Other tools could include viruses that turn on your PC's microphone and camera to record what is going on and send it back to the attackers. Or viruses that steal information of your hard drive. Or, as was the case with the Stuxnet virus, destroy centrifuges at an Iranian nuclear facility. Unfortunately, Stuxnet also spread to 100,000 computers around the world thanks to a programming flaw (Thankfully, it would only work if it found the highly specific configuration, located only at Natanz).

Imagine if Stuxnet worked on every computer it infiltrated. There would be global chaos. And this where it gets really worrying. We now know that the Obama Administration had ordered the deployment of Stuxnet without a policy framework such as PPD-20 in place. PPD-20 lists several safeguards, including the prescription to hold back if there are "significant consequences" to a US-initiated cyber attack.

Still, it muddies the waters ahead of this weekend's "informal" summit between President Obama and his Chinese counterpart Xi Jingping in California. The US has been a voluble critic of China, whose military it accuses of rampant hacks against US systems. China has accused the US of the same. That's why cybersecurity is one of the main focuses of the Obama-Xi meeting.

The interconnectedness of the Internet means a virus directed against one system could potentially take down 5 others if its coding is not precise. That is why we need an agreement between governments about limits to cyber offensives. Perhaps we may not end up with a treaty on the lines of the ban on Chemical Weapons. At the very least, we need a gentleman's agreement.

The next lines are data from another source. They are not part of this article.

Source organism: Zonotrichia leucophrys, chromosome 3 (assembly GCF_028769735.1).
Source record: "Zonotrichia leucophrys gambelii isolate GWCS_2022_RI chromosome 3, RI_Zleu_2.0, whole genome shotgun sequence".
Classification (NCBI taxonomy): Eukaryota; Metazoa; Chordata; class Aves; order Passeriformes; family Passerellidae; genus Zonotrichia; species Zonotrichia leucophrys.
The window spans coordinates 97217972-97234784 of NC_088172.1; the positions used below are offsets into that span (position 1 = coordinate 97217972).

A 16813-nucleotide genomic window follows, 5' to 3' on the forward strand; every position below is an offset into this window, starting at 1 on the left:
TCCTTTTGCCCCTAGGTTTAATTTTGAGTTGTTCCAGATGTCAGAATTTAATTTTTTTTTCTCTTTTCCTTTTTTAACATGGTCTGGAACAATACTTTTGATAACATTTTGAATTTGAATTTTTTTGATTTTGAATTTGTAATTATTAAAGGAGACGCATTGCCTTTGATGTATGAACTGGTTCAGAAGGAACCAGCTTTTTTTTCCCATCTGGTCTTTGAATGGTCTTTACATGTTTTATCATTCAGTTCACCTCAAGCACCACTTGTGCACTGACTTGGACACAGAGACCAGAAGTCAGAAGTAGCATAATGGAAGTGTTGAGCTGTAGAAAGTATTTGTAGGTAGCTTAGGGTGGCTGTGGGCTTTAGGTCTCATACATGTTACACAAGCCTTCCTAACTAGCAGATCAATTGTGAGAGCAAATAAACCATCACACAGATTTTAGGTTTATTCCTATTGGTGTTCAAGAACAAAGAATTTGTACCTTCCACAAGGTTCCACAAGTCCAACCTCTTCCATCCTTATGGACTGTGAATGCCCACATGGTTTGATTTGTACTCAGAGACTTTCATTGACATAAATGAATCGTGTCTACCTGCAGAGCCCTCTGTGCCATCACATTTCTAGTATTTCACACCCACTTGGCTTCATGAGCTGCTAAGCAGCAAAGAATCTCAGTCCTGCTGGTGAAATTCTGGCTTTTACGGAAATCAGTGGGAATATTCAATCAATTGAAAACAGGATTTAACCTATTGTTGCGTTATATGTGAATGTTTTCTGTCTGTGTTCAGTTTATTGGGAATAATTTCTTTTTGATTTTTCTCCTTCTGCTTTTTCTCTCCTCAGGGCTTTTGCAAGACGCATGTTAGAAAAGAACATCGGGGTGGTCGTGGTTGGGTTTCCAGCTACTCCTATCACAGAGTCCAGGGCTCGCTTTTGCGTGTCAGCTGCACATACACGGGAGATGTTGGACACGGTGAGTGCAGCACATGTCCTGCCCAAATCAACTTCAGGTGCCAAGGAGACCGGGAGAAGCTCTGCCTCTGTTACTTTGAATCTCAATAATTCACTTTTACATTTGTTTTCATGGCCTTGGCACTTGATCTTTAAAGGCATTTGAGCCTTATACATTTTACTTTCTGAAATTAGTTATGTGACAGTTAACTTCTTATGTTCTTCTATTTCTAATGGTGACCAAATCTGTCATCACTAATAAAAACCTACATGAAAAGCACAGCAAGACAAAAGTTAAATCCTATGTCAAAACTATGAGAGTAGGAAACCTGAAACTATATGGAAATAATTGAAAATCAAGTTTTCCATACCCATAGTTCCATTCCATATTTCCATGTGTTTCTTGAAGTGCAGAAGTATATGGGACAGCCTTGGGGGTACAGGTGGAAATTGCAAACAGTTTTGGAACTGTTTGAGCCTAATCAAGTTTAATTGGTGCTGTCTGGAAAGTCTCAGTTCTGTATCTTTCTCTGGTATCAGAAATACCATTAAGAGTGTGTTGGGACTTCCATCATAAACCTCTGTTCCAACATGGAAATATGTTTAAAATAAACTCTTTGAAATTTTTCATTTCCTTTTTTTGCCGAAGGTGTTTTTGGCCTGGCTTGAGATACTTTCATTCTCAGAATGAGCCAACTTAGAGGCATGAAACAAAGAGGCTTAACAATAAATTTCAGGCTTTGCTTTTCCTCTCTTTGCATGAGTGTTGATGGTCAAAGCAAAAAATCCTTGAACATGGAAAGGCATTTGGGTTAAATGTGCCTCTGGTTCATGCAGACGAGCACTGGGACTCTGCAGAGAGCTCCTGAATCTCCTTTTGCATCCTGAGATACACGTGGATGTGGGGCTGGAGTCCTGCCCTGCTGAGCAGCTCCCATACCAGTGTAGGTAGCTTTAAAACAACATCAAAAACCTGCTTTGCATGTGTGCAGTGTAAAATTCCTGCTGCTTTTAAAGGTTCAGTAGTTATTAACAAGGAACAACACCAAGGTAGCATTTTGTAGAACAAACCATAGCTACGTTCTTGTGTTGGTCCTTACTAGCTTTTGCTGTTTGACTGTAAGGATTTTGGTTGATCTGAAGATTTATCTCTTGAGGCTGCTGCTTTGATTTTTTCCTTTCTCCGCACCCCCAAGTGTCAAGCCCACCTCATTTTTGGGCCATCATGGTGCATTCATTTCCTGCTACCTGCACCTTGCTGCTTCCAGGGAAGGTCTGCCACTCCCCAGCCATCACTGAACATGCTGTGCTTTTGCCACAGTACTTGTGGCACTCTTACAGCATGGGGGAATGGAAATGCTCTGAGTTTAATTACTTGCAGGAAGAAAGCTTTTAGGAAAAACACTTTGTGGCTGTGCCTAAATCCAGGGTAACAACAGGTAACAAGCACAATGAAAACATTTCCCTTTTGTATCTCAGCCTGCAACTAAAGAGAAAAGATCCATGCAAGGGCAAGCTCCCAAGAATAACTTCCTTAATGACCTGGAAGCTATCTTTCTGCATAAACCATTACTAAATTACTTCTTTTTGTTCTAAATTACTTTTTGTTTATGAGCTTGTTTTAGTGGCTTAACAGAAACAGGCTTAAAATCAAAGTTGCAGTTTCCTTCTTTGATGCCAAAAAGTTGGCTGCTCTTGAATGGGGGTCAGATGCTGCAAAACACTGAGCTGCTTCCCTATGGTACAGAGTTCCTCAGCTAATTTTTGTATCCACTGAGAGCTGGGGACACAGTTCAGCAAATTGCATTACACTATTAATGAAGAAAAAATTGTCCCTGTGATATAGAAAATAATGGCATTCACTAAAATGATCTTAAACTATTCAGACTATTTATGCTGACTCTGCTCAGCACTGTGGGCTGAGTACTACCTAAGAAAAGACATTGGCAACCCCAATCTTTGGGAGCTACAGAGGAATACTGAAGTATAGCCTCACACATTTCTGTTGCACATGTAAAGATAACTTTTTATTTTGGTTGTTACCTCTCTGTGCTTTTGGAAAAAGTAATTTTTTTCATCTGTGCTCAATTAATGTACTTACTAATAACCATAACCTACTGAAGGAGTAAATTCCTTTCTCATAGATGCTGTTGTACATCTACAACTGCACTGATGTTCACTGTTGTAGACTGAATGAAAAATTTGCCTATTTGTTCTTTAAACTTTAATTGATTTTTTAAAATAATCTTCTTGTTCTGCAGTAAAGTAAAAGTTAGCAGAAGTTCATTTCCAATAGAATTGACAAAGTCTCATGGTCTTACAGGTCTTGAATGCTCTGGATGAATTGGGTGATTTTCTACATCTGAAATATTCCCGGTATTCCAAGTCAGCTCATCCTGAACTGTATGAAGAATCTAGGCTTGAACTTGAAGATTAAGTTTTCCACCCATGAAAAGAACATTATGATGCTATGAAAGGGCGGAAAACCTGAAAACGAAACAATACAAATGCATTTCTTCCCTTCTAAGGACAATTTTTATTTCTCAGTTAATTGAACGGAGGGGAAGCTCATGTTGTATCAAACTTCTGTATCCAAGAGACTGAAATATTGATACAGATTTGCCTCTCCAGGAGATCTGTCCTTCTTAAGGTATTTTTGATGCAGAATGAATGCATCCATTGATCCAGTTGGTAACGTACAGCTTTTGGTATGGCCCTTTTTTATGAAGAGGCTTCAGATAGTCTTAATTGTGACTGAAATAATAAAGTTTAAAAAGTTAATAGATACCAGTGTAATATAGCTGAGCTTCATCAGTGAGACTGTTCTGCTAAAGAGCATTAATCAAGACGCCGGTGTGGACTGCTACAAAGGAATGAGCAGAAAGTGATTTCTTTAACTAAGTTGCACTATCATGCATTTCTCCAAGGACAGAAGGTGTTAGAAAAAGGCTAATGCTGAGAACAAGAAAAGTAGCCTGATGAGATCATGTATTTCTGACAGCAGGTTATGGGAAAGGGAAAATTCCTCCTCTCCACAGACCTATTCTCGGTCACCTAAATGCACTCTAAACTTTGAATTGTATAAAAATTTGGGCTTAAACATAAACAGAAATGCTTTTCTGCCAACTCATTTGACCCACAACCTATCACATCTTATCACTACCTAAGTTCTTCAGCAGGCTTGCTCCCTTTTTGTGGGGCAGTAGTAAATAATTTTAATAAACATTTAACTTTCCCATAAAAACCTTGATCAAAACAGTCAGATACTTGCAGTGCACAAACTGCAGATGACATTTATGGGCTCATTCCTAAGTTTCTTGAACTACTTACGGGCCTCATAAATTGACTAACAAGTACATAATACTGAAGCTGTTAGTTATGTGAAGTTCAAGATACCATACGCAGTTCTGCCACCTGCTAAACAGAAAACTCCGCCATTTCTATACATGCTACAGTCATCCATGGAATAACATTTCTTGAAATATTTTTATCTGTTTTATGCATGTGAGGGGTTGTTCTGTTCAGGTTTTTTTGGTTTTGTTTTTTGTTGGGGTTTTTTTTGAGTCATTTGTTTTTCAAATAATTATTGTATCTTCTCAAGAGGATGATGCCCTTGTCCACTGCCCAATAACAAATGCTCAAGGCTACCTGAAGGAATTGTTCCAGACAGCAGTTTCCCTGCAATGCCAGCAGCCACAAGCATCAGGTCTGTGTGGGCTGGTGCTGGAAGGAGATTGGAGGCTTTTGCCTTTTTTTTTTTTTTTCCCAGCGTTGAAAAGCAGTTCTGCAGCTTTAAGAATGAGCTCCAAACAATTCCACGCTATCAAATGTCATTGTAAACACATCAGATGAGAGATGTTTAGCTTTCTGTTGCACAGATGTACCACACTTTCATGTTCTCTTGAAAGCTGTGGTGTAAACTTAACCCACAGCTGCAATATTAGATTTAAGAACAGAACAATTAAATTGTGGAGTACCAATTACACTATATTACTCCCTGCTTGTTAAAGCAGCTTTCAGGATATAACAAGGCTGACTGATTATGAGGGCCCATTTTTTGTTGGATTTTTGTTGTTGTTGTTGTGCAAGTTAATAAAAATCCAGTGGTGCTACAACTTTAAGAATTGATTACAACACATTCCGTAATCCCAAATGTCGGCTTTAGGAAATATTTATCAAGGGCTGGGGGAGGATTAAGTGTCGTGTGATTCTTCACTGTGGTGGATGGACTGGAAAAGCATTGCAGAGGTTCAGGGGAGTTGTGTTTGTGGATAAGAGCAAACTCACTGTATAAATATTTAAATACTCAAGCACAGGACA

Certainly purely civilian infrastructure should be off limits. This includes health and emergency services and food and water supplies. It may even be worthwhile to consider exchanging information about such networks and infrastructure (such as satellites) that enable these services so they can be specifically excluded from cyber attacks.

Perhaps the conversation will shift away from the usual trading of accusations to something far more useful. Thankfully, both the United States and China seem eager to hold such a dialogue. But they shouldn't be the only ones at the table.

Last year, the Indian Prime Minister, much like President Obama, designated two agencies to carry out offensive cyber operations. A team of international researchers believes they uncovered one such Indian operation recently. While the researchers did not specifically blame the Indian government, it is not known whether India has a policy framework to guide its cyber offensive actions, like PPD-20.

At least half a dozen other countries have the resources and talent to launch debilitating cyber operations abroad. This pool is expanding rapidly. That's why every country needs to be at the table when it comes to limiting the fallout of a cyber war.

But state-sponsored hacking isn't the only threat. Independent hackers, the non-state actors of the cyber world, can sit anywhere. Most operate within or on behalf of criminal syndicates. But nothing prevents them from selling their work to terrorist groups.

Identifying such individuals is notoriously hard because they bounce their traffic off multiple servers around the world. Tracing these signals to their origin goes through a minefield of legal jurisdictions. Here, it is extremely important to have a global framework to quickly identify and prosecute such individuals and limit their harm.

The time for all these discussions is now.